What Does It Mean to Call a Judicial Decision Particularist?

Hosanna-Tabor has come and gone, with a flurry of commentary out of the gate  and now a bit of (perhaps welcome!) silence.  Last week, I described the decision as particularist, but I did not define the term.  Judicial particularism is a concept that I explore in my current book project, Tragedy and History: The Quality of Religious Liberty, but for purposes of this post, I thought to offer some quick-shot thoughts about what judicial particularism might mean — first what it does not, or need not, mean, and second what I believe it does, or at least could, mean. 

If judicial particularism is taken to mean only the simple and bland proposition that “context matters” in the adjudication of cases, then that seems fairly uncontroversial. Of course context matters.  Who would disagree?  Even those who prefer the ostensible discipline of hard rules in adjudication acknowledge that general rules are not self-applying and that the specifics of a case will and ought to affect the outcome. 

Judicial particularism also does not necessarily mean or imply adjudicatory narrowness, in the sense of deciding only the absolute minimum that one needs to dispose of the case.  It is true that often times particularistic judgments may also be narrow judgments.  Indeed, this is a position with great appeal.  But one could be both a judicial particularist and write a decision that intimates (perhaps subtly, in dicta, or perhaps implicitly, by failing to say anything) the resolution of other, future cases that are factually similar on similar grounds, or the resolution of other, future cases that are factually dissimilar on dissimilar grounds.

Following Jonathan Dancy’s work on moral particularism, I take the core of judicial particularism to be that it is possible to decide cases reasonably predictably without the necessity of relying on a single general value or principle, or even a set number of general values or principles, to do so.  The sting in particularism is not that ‘context matters’ but that reasons or values which are important in some specific context may not be so in others.  Reasons or values do not have either constant or categorical weight across a range of disputes, or even among cases within a range, so that what is a reason for reaching a judgment in one set of circumstances may not, as Dancy puts it, retain the same “polarity” in another set of circumstances.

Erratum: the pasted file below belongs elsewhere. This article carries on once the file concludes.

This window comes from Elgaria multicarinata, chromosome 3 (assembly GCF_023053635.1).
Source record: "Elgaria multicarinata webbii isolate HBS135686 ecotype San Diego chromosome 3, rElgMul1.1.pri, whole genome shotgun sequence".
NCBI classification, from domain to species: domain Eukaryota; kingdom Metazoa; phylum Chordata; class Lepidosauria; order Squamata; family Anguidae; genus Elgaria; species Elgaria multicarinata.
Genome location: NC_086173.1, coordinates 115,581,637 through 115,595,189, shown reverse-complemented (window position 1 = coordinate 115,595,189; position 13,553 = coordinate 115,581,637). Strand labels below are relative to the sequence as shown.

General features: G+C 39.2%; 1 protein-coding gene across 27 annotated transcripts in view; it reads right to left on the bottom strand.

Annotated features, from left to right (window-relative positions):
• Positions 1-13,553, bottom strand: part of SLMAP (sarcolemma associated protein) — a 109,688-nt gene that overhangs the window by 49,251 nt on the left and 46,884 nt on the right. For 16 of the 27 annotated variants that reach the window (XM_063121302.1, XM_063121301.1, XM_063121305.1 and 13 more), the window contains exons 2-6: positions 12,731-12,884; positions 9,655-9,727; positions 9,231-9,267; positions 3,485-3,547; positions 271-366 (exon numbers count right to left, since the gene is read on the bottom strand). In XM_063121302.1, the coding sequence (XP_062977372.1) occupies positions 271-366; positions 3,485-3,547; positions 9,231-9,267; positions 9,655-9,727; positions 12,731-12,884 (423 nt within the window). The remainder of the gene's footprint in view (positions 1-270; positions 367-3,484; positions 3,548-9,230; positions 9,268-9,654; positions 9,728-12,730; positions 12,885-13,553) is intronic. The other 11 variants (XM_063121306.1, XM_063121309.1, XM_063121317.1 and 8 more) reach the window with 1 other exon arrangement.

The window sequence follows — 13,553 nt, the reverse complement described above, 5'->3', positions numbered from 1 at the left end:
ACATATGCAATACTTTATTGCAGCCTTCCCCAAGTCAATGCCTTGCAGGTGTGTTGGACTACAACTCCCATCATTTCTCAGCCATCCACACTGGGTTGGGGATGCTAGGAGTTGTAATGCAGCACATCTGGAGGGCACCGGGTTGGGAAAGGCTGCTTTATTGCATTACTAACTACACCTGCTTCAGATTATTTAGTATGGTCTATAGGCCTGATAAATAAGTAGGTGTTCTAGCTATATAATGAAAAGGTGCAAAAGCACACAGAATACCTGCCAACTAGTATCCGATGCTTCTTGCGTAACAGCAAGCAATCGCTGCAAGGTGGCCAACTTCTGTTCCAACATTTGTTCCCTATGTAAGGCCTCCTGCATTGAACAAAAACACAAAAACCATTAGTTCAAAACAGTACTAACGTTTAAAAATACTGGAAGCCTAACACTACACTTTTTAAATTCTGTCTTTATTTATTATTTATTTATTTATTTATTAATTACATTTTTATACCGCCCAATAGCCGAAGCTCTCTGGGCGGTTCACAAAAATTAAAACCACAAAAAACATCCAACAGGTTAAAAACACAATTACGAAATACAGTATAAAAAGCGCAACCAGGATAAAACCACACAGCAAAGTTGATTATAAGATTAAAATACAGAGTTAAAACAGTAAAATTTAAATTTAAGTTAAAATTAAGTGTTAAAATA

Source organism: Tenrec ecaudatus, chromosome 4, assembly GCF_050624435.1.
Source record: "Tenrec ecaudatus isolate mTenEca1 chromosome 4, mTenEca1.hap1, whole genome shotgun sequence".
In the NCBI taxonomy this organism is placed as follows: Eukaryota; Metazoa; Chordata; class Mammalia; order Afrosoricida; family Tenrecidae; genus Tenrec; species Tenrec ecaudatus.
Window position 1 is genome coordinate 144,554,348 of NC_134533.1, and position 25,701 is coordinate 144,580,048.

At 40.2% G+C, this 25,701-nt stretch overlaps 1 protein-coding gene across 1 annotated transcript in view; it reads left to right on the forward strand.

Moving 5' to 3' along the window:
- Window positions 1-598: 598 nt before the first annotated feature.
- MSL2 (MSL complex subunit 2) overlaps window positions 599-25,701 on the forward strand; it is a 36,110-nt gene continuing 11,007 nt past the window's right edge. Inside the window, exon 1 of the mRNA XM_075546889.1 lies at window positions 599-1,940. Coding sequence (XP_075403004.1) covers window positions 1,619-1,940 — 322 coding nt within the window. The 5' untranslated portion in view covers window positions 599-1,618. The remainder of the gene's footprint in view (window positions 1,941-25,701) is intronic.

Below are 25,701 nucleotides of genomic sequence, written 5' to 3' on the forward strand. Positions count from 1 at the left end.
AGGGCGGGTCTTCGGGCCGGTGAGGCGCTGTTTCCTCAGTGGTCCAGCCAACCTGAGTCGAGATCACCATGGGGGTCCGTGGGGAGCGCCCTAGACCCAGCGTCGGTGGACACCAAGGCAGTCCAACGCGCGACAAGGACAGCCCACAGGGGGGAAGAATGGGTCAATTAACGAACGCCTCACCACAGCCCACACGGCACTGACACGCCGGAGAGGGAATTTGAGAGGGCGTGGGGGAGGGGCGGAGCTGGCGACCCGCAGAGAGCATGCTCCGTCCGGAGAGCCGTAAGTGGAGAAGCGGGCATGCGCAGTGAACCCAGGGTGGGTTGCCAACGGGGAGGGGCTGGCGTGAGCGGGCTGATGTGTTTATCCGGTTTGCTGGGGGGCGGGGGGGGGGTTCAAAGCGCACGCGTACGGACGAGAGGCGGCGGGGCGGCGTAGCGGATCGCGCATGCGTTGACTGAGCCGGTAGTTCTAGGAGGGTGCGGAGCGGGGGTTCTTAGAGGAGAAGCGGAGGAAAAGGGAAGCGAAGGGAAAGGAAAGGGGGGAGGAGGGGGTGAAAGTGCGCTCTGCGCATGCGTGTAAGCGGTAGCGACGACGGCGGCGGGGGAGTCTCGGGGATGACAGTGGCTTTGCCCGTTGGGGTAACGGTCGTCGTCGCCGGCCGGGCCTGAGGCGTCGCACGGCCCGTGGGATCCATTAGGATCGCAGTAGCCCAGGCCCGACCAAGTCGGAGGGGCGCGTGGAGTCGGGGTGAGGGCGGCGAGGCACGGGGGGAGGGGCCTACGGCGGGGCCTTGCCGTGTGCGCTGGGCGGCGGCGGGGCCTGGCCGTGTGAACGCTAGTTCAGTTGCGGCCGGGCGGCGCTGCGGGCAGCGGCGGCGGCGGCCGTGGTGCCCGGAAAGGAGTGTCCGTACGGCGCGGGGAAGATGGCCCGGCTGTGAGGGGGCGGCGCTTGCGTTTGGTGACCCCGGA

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Koppelman on Justice Stevens’s Treatment of Religion

Andrew Koppelman (Northwestern University School of Law) has posted an interesting piece, Justice Stevens, Religious Enthusiast. The abstract follows.

It is sometimes alleged that Justice John Paul Stevens is hostile to religion. In fact, however, Justice Stevens espouses a position with religious roots and enthusiastically embraces a distinct conception of religion. This casts doubt on the claim, made in different ways by Eduardo Peñalver and Christopher Eisgruber, that the fundamental concern of his religion clause jurisprudence is equality. At least as important to him is protecting religion from corruption by the state.

Stevens’s position, in order to be consistent, ought to acknowledge, more forthrightly than he does, that it treats religion as a distinctive human good. Any notion of corruption implies a norm or ideal state from which the corruption is a falling off. An invocation of the corruption rationale presupposes that religion is a good thing deserving of protection. To call this view hostile to religion is confused to the point of perversity.